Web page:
The ongoing drought will continue to keep the fire danger elevated in California indefinitely into the summer.
While a storm system was bringing showers to parts of the Northwest on Wednesday, no rainfall is forecast to reach central and Southern California through the weekend and beyond.
Moisture from Amanda, now diminishing over the Eastern Pacific, will not reach the state.
Weather fairly typical of California for late May and early June will continue into next week with areas of low clouds yielding to sunshine on the coast and sunshine all day across the interior.
According to Western Weather Expert Ken Clark, "In California, there will be slight cooling this weekend, followed by a warming trend next week, but the risk of wildfires will continue."
Very little rainfall typically occurs in California this time of the year, and when it does occur it tends to be very sporadic.
"The problem has been, and will continue to be, associated with the lack of rainfall and mountain snow over the winter," Clark said.
Since Nov. 1, 2013, many areas in California have received less than half their normal precipitation.
As a result, the brush is very dry and more typical of late summer, when there is an uptick in wildfires.
A large fire broke out on Memorial Day in Mariposa County, California. The blaze, known as the Hunters Fire, began near the Hunters Valley Access Road in the Bear Valley area.
According to CAL FIRE, as of late Tuesday, the fire had consumed 1,300 acres, threatened 100 residences and was only 20 percent contained. The cause of the fire is under investigation.
A breeze averaging 10 to 20 mph from the northwest can cause problems for firefighters Wednesday and again on Saturday in Mariposa County. While light winds are generally forecast during most other days, large fires can generate their own wind and can be unpredictable.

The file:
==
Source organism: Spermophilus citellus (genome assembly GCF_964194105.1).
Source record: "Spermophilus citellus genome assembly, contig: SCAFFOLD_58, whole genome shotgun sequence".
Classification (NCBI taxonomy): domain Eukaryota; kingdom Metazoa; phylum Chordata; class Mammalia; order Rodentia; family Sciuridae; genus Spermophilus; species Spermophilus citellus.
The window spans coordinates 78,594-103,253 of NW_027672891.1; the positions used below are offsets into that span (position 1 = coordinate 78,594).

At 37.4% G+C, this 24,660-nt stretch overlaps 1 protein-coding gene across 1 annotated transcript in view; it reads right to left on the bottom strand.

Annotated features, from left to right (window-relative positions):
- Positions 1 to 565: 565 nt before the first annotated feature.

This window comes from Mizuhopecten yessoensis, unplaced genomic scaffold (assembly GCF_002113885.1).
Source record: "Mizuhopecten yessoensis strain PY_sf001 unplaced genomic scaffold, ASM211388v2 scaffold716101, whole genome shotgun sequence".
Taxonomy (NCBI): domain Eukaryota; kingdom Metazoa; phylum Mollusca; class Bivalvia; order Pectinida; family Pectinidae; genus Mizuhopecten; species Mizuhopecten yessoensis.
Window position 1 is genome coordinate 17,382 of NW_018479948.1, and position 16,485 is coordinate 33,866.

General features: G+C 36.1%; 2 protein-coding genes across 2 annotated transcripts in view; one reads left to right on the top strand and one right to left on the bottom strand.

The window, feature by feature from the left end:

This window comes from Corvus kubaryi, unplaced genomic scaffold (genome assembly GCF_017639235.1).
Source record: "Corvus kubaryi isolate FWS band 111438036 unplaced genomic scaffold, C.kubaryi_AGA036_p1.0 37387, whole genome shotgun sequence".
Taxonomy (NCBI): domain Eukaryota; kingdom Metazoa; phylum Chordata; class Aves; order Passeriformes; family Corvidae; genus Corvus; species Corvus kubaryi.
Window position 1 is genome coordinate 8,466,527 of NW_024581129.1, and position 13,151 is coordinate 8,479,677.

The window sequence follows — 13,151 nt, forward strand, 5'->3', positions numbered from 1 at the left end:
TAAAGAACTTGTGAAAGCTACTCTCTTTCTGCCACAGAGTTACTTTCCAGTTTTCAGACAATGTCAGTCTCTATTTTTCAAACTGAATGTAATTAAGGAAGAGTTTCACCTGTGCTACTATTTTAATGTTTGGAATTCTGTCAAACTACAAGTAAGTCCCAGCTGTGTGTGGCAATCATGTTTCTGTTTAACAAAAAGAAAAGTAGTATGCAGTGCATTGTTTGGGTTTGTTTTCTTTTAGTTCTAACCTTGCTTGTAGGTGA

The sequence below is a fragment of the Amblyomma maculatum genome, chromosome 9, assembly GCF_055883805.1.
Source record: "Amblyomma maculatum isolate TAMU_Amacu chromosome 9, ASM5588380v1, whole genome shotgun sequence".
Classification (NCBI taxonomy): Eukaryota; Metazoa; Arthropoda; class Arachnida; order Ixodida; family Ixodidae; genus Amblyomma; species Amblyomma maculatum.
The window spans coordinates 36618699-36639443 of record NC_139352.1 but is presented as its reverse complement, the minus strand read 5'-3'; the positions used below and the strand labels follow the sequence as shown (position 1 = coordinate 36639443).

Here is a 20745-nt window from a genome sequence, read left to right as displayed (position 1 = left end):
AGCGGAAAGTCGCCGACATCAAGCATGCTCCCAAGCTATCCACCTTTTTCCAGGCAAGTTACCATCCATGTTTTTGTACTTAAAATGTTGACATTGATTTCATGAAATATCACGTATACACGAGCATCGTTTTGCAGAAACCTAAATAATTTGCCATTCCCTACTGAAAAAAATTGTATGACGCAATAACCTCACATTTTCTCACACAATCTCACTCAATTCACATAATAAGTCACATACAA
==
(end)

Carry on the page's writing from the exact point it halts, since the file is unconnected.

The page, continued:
As of the Memorial Day weekend, there have been more than 1,700 wildfires in California since the start of the year, which have burned more than 15,000 acres.
For the year to date, compared to the five-year average, the number of California fires is nearly double and the amount of acres that have burned is more than double.
Fires have scorched other parts of the Southwest this spring.
The Slide Fire close to Slide Rock State Park, in the Flagstaff, Arizona, area continued to burn Tuesday.
According to InciWeb, the fire has consumed more than 14,000 acres and was 25 percent contained. The blaze was reported on May 20, 2014, and the cause is under investigation.
While a developing El Niño typically brings a bumper crop of tropical systems over the Eastern Pacific during the summer, a direct visit by a tropical storm is extremely rare in California.
The warmer-than-average water temperatures of the tropical Pacific Ocean produced by an El Niño pattern cause changes in steering winds around the globe.
According to AccuWeather Long Range Expert Paul Pastelok, "There is a chance that some moisture comes in from the tropics later in the summer, but rainfall would tend to be very spotty."
Winter is a long way off, but there is some hope that the developing El Niño will deliver much needed rain to the region.
"Depending on the strength of the El Niño, the winter weather pattern produced could make for more frequent and stronger storms moving in from the Pacific along the West coast of the United States this winter, which would translate to more rain than last winter," Pastelok said.
A long drought and fire season lies ahead until then.